Have a fabulous 2012


Gaga: Rest in Peace (b.2002 - d.2010)

Saturday, December 22, 2012

Professor Kim, Jaechun

Professor Kim is one of the star professors that I have come across in Seoul. He wasn't a teacher but a wonderful, patient friend of every single student irrespective of their major, origin, color and race. A  beautiful soul.

He completed his studies at Yale and joined Sogang University in 2003. I met him in 2004 for the first time. His PhD thesis is entitled: 'Democratic peace and covert war: A case study of the US covert wars', and you can read his paper:

The First American Secret War: Assessing the Origins and Consequences of Operation AJAX in Iran

 Anyhow, while looking at his Facebook page that seems dear to him, I'd like to share his post (date: December 29th. 2011). It is very sentimental... I 'like' it..

 Dear friends,

The year of Rabbit is drawing to a close. From the very beginning, this year has been an uphill battle upon another for me and my family. One of the many woes that have been eating away at me this year was my dad’s deteriorated health.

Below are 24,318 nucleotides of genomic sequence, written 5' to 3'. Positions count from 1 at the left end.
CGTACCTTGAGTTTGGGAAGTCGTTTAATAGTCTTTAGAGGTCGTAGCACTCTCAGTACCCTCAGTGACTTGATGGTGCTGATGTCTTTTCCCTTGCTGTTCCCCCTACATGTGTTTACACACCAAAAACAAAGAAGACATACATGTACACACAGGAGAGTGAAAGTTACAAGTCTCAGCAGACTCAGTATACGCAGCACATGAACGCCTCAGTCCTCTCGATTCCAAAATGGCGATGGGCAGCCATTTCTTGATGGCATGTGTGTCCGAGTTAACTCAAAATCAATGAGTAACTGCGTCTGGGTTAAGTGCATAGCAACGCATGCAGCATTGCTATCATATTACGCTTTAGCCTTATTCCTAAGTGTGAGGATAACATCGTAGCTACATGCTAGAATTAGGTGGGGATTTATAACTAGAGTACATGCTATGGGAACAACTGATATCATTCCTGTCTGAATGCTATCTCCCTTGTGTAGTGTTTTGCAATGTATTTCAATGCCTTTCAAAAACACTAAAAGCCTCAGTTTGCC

A couple of years ago, my father, now long retired from 18 years of journalism and then 20 years of politics, had to go through a surgery to remove about one third of his prostate gland.

The surgery itself went well. But the ensuing complications and chronic kidney trouble had kept him bed-ridden for several months. Early this year, it looked so obvious to everyone except my dad that he reached the end stage of kidney failure. Doctors recommend an immediate treatment of dialysis for the end stage renal failure, but my dad has been refusing to receive it doggedly. “I am feeling so well. Why do I need a dialysis?” replies my dad. My dad’s health situation and also his stubbornness exacted heavy tolls on my mom’s health as well.

At times, my dad can be as stubborn as a mule, but I still have great respect for him. There is no denying that my dad’s career and lifestyle exerted great influence on mine.